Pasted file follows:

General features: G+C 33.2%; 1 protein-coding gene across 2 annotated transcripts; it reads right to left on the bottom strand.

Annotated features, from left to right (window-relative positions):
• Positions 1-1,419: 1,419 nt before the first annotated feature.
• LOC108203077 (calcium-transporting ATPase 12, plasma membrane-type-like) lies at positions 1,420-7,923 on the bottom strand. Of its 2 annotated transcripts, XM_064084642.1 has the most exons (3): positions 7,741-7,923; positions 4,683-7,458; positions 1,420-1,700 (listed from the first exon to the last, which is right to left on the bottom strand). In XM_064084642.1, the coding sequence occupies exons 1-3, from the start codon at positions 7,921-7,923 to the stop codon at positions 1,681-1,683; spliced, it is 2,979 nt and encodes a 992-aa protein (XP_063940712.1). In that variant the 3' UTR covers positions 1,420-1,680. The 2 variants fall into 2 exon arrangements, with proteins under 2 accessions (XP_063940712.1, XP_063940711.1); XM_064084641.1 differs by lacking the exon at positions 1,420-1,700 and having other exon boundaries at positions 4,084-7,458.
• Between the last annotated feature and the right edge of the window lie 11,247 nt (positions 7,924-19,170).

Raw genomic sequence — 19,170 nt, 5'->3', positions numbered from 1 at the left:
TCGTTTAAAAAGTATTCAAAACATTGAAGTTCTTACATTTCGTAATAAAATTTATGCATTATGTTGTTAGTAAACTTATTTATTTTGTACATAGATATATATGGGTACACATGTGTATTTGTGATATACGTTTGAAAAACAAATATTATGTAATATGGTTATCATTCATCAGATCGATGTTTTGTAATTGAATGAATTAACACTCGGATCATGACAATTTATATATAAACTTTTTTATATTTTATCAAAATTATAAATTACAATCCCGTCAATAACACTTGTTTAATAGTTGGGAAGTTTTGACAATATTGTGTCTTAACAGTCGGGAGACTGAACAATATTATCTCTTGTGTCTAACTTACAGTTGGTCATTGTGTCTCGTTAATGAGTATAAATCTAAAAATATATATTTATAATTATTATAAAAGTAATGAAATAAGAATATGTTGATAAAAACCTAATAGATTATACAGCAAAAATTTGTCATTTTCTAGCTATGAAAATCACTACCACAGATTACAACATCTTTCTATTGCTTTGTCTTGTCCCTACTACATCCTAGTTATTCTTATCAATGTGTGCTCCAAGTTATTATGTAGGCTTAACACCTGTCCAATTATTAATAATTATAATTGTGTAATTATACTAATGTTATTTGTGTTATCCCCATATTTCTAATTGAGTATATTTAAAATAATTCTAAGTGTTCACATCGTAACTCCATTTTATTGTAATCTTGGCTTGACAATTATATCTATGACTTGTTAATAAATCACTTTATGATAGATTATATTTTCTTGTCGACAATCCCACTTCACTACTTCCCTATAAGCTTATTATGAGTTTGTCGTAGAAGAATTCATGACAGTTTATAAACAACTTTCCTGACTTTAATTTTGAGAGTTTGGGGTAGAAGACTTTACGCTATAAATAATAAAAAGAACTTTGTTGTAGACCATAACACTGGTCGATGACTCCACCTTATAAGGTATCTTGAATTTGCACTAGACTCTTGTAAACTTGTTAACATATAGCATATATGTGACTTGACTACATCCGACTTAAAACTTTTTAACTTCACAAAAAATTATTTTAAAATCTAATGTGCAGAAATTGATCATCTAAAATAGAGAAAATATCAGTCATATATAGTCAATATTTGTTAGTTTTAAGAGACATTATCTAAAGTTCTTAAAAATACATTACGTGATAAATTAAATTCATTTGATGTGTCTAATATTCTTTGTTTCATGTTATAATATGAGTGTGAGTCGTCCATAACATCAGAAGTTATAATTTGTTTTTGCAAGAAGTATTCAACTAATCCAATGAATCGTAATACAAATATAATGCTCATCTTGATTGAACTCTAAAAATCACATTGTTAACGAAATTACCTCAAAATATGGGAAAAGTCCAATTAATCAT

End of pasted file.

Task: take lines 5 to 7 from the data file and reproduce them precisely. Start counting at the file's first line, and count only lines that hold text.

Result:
• Between the last annotated feature and the right edge of the window lie 11,247 nt (positions 7,924-19,170).

Raw genomic sequence — 19,170 nt, 5'->3', positions numbered from 1 at the left:
TCGTTTAAAAAGTATTCAAAACATTGAAGTTCTTACATTTCGTAATAAAATTTATGCATTATGTTGTTAGTAAACTTATTTATTTTGTACATAGATATATATGGGTACACATGTGTATTTGTGATATACGTTTGAAAAACAAATATTATGTAATATGGTTATCATTCATCAGATCGATGTTTTGTAATTGAATGAATTAACACTCGGATCATGACAATTTATATATAAACTTTTTTATATTTTATCAAAATTATAAATTACAATCCCGTCAATAACACTTGTTTAATAGTTGGGAAGTTTTGACAATATTGTGTCTTAACAGTCGGGAGACTGAACAATATTATCTCTTGTGTCTAACTTACAGTTGGTCATTGTGTCTCGTTAATGAGTATAAATCTAAAAATATATATTTATAATTATTATAAAAGTAATGAAATAAGAATATGTTGATAAAAACCTAATAGATTATACAGCAAAAATTTGTCATTTTCTAGCTATGAAAATCACTACCACAGATTACAACATCTTTCTATTGCTTTGTCTTGTCCCTACTACATCCTAGTTATTCTTATCAATGTGTGCTCCAAGTTATTATGTAGGCTTAACACCTGTCCAATTATTAATAATTATAATTGTGTAATTATACTAATGTTATTTGTGTTATCCCCATATTTCTAATTGAGTATATTTAAAATAATTCTAAGTGTTCACATCGTAACTCCATTTTATTGTAATCTTGGCTTGACAATTATATCTATGACTTGTTAATAAATCACTTTATGATAGATTATATTTTCTTGTCGACAATCCCACTTCACTACTTCCCTATAAGCTTATTATGAGTTTGTCGTAGAAGAATTCATGACAGTTTATAAACAACTTTCCTGACTTTAATTTTGAGAGTTTGGGGTAGAAGACTTTACGCTATAAATAATAAAAAGAACTTTGTTGTAGACCATAACACTGGTCGATGACTCCACCTTATAAGGTATCTTGAATTTGCACTAGACTCTTGTAAACTTGTTAACATATAGCATATATGTGACTTGACTACATCCGACTTAAAACTTTTTAACTTCACAAAAAATTATTTTAAAATCTAATGTGCAGAAATTGATCATCTAAAATAGAGAAAATATCAGTCATATATAGTCAATATTTGTTAGTTTTAAGAGACATTATCTAAAGTTCTTAAAAATACATTACGTGATAAATTAAATTCATTTGATGTGTCTAATATTCTTTGTTTCATGTTATAATATGAGTGTGAGTCGTCCATAACATCAGAAGTTATAATTTGTTTTTGCAAGAAGTATTCAACTAATCCAATGAATCGTAATACAAATATAATGCTCATCTTGATTGAACTCTAAAAATCACATTGTTAACGAAATTACCTCAAAATATGGGAAAAGTCCAATTAATCAT